In this course, we will cover four methods that help in dealing with highdimensional data: (1) regression with numerous outcome variables, (2) regularised regression, (3) dimensionality reduction, and (4) clustering. Here are some examples of when each of these approaches may be used:

Regression with numerous outcomes refers to situations in which there are many variables of a similar kind (expression values for many genes, methylation levels for many sites in the genome) and when one is interested in assessing whether these variables are associated with a specific covariate of interest, such as experimental condition or age. In this case, multiple univariate regression models (one per each outcome, using the covariate of interest as predictor) could be fitted independently. In the context of highdimensional molecular data, a typical example are differential gene expression analyses. We will explore this type of analysis in the Regression with many outcomes episode.

Regularisation (also known as regularised regression or penalised regression) is typically used to fit regression models when there is a single outcome variable or interest but the number of potential predictors is large, e.g. there are more predictors than observations. Regularisation can help to prevent overfitting and may be used to identify a small subset of predictors that are associated with the outcome of interest. For example, regularised regression has been often used when building epigenetic clocks, where methylation values across several thousands of genomic sites are used to predict chronological age. We will explore this in more detail in the Regularised regression episode.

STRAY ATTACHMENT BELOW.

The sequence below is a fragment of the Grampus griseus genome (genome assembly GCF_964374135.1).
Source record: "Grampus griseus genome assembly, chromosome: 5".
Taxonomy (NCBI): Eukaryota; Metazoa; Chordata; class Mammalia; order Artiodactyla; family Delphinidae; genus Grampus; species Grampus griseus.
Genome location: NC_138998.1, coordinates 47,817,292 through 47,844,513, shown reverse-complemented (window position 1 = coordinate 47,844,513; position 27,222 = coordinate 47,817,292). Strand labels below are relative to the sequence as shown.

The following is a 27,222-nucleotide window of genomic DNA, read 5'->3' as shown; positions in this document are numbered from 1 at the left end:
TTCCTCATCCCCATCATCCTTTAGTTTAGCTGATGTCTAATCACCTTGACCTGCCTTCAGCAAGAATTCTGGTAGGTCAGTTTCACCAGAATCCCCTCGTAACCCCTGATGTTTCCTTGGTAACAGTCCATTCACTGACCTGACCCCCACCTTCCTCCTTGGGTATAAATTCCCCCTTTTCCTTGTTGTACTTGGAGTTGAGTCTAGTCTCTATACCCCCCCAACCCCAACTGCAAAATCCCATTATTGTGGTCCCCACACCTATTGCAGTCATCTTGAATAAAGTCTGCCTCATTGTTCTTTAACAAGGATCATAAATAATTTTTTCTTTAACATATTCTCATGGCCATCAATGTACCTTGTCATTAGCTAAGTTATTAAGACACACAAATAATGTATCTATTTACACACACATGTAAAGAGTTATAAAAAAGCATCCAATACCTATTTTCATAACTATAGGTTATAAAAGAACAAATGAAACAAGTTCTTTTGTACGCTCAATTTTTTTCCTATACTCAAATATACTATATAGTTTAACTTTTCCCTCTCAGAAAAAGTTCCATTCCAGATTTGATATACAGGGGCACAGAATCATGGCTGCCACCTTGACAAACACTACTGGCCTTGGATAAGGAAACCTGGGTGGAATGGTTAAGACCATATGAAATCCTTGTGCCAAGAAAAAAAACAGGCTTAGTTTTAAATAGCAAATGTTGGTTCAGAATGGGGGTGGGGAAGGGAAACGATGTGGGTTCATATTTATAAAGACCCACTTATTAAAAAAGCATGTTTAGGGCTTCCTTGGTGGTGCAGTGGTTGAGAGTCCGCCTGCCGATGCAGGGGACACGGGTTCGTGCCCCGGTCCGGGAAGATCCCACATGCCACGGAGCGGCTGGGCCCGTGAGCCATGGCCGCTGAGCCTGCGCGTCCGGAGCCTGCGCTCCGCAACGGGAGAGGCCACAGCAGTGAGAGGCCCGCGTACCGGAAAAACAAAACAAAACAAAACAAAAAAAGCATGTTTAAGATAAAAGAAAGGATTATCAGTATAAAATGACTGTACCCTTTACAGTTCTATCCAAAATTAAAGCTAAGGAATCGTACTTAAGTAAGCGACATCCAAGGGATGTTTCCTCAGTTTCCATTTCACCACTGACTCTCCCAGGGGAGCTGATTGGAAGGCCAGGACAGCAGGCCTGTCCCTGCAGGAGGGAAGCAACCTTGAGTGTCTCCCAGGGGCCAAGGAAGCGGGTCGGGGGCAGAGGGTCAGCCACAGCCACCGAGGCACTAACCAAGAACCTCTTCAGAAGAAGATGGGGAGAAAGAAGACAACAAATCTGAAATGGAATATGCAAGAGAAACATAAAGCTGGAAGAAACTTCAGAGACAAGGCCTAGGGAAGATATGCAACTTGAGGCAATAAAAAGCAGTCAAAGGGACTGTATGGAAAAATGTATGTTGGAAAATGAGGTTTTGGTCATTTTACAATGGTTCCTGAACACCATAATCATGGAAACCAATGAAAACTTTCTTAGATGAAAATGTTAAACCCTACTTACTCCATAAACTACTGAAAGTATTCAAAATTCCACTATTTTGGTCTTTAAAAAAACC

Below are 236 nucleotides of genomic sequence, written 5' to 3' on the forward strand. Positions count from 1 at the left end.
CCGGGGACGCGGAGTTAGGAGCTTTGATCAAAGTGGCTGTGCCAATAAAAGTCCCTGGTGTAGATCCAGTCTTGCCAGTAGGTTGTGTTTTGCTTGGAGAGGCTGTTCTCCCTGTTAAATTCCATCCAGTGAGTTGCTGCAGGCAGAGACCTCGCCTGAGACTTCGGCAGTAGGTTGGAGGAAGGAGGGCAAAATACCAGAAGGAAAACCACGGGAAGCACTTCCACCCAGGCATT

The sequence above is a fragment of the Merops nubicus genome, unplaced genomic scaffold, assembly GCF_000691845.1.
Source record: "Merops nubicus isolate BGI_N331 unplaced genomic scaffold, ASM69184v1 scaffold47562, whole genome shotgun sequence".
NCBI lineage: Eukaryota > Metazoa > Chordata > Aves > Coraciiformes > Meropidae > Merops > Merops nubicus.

Dimensionality reduction is commonly used on highdimensional datasets for data exploration or as a preprocessing step prior to other downstream analyses. For instance, a lowdimensional visualisation of a gene expression dataset may be used to inform quality control steps (e.g. are there any anomalous samples?). This course contains two episodes that explore dimensionality reduction techniques: Principal component analysis and Factor analysis.

Clustering methods can be used to identify potential grouping patterns within a dataset. A popular example is the identification of distinct cell types through clustering cells with similar gene expression patterns. The Kmeans episode will explore a specific method to perform clustering analysis.
Using Bioconductor to access highdimensional data in the biosciences
In this workshop, we will look at statistical methods that can be used to visualise and analyse highdimensional biological data using packages available from Bioconductor, open source software for analysing high throughput genomic data. Bioconductor contains useful packages and example datasets as shown on the website https://www.bioconductor.org/.
Bioconductor packages can be installed and used in
R
using theBiocManager
package. Let’s load theminfi
package from Bioconductor (a package for analysing Illumina Infinium DNA methylation arrays).library("minfi")
browseVignettes("minfi")
We can explore these packages by browsing the vignettes provided in Bioconductor. Bioconductor has various packages that can be used to load and examine datasets in
R
that have been made available in Bioconductor, usually along with an associated paper or package.Next, we load the
methylation
dataset which represents data collected using Illumina Infinium methylation arrays which are used to examine methylation across the human genome. These data include information collected from the assay as well as associated metadata from individuals from whom samples were taken.library("here") library("ComplexHeatmap") methylation < readRDS(here("data/methylation.rds")) head(colData(methylation))